Despite the plea by the Secretary of Health, Education, and Welfare for more time, we know that the Department of Health, Education, and Welfare has made exhaustive studies over the years, and we are convinced that it is prepared to conduct a sound disability benefits program. On this point, John W. Tramburg, who served as Commissioner of Social Security under the present administration, and now is president of the American Public Welfare Association, testified before this committee:

The staff of the Social Security Administration has investigated every possible angle of this subject, such as the experi

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ence of private insurance companies and the experience of
foreign countries in the administration of disability benefits;
they have studied the disability benefits experience of the
Railroad Retirement Board and other Government agencies;
they have studied and looked into the possible ways of ad-
ministering a sound and efficient disability insurance benefit
program.

While Commissioner of Social Security I was responsible
for the early stages of planning the administration of the
disability freeze which your committee included in the 1954
social-security amendments. I know each of the officials
responsible for the administration of the disability freeze
program * * * they are as able and conscientious a group
of public officials as can be found and in their hands the basic
planning of the disability *** benefit program will be

wisely and efficiently carried out. In the light of the experience now available from so many sources, and in view of the consideration given the question of disability insurance for almost 20 years, it seems to us that the continued objections regarding the uncertainties of such a program and the continued call for further study constitute a tactical maneuver on the part of those who basically are opposed to the idea.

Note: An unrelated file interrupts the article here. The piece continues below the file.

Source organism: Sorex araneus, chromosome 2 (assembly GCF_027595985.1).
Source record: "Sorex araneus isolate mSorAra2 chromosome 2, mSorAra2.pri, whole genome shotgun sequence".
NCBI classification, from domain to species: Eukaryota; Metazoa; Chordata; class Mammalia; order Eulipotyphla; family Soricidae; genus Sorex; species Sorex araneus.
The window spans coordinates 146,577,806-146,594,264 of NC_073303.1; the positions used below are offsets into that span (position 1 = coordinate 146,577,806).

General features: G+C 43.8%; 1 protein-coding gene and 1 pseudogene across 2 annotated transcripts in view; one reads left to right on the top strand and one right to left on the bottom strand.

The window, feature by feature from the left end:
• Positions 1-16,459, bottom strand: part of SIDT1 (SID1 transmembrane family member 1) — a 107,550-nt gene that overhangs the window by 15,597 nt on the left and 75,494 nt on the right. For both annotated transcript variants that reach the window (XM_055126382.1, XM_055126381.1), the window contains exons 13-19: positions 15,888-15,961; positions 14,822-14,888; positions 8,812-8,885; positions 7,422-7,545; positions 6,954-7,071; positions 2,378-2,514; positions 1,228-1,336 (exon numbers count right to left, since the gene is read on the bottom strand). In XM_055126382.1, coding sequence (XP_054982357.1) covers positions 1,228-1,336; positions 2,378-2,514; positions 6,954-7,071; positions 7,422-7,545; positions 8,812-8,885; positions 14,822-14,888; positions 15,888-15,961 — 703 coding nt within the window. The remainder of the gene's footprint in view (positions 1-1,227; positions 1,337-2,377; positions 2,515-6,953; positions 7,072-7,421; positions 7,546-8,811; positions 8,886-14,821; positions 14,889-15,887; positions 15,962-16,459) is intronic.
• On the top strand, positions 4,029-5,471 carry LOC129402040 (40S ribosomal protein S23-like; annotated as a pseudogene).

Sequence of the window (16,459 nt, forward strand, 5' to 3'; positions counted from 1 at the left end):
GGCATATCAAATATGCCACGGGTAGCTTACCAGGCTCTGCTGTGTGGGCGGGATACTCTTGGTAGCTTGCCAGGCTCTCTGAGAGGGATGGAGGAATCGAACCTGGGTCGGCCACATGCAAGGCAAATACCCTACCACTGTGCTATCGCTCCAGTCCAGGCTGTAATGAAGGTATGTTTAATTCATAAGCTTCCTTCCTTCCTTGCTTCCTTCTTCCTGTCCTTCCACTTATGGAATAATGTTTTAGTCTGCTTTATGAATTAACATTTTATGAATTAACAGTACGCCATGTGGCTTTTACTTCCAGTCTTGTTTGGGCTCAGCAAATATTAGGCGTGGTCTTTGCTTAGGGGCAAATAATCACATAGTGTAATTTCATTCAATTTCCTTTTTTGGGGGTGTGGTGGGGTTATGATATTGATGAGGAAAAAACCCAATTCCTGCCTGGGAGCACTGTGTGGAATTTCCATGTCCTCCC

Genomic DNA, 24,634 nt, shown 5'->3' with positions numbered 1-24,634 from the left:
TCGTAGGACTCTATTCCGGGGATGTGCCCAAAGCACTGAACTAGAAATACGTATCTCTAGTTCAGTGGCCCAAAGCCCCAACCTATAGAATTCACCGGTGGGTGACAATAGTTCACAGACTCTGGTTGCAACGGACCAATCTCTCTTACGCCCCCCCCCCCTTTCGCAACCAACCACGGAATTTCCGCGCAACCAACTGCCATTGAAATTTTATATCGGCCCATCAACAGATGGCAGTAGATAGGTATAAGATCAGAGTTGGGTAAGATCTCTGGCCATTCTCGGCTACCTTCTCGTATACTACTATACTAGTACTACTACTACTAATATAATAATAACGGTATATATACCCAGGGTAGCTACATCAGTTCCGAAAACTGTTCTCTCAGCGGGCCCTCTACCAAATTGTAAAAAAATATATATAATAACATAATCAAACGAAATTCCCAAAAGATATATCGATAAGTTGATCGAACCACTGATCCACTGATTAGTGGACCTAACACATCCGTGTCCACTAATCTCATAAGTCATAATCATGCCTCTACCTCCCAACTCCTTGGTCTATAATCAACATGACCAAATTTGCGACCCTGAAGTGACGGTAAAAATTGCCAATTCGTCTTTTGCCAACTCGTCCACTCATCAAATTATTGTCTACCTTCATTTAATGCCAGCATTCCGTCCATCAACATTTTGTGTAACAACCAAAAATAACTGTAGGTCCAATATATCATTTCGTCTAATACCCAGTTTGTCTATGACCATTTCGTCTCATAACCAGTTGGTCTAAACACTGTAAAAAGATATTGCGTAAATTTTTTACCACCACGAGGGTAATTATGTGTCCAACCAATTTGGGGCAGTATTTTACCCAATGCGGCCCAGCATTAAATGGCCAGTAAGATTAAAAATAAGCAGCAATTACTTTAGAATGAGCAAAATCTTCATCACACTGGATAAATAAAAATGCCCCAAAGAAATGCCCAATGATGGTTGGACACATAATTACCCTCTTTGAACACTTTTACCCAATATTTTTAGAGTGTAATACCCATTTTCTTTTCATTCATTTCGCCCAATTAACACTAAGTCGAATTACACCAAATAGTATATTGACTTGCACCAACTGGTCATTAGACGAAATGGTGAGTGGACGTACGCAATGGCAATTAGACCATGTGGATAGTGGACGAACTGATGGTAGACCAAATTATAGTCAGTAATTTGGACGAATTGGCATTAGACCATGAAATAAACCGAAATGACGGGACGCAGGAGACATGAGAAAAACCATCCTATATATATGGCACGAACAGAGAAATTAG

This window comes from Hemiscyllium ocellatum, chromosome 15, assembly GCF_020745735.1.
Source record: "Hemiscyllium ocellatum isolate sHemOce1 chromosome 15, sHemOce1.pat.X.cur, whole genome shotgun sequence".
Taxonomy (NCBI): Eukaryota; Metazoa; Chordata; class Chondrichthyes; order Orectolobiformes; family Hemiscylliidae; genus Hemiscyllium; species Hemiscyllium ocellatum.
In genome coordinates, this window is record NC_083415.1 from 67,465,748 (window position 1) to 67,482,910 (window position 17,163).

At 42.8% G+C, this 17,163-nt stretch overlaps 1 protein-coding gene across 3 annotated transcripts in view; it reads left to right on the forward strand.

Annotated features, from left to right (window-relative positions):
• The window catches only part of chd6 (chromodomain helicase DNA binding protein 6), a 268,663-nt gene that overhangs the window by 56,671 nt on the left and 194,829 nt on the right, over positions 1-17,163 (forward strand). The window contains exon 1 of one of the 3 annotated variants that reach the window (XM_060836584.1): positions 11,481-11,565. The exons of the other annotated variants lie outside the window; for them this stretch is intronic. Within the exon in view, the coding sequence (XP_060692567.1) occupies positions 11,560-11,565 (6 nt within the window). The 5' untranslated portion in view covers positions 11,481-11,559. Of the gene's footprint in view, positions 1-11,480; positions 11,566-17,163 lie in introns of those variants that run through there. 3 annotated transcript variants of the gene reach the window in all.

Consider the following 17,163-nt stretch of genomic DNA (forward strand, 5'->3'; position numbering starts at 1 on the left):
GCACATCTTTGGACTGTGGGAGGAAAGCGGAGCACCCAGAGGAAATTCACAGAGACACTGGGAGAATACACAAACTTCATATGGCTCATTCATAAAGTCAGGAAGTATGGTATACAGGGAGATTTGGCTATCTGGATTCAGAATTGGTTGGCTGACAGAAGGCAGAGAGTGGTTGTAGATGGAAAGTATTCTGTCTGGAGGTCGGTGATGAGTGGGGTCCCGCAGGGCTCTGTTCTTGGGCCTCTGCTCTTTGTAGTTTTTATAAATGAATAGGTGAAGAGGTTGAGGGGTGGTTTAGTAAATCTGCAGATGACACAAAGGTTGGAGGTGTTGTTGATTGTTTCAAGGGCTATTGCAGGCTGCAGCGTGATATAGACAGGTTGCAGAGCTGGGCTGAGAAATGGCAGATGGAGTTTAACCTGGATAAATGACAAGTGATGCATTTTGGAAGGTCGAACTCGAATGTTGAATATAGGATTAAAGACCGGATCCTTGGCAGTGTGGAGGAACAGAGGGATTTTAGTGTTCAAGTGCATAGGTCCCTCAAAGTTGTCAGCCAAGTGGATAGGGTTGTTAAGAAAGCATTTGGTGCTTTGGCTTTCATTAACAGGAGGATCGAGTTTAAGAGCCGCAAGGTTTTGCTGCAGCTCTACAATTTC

It is true that all of the possible administrative problems are not known, and cannot possibly be known until the program is under way. Yet as the 1937 council reported:

If the Social Security Act had not been launched until all administrative difficulties had been solved, this act would never have been put into operation.

COST OF DISABILITY BENEFITS

Much has been said about the cost aspects of the proposed disabilitybenefits program. Seldom is this cost explained in terms of additional insurance the worker is buying. American people are perfectly willing to pay a nominal increase in taxes to obtain this vital protection against expensive and unpredictable risk of a crippling illness or injury.

Under our proposal the top cost of buying this kind of protection for the employee paying on the full $4,200 would approximate $10 per year. (The approximate figure for employees is used because selfemployed individuals contribute only 172 times the employee rate and so the share for employers and employees is somewhat more than the level-premium cost.) In return he will recieve benefits of $108.50 per month if he is totally and permanently disabled after age 50, and meets the other qualifications. People with lower earnings will, of course, pay proportionately less.

These figures are based upon the intermediate cost estimates furnished to the committee which show that the level-premium cost of adding disability benefits for people 50 and over would be well under one-half percent of payroll-or 0.42 percent.

The predicated costs may indeed, be lower than the intermediatecost estimate we have used. In our judgment the Chief Actuary of the Social Security Administration has made as good an estimate of the probable cost of these proposed new benefits, and of the benefits already provided under the old-age and survivors' insurance system,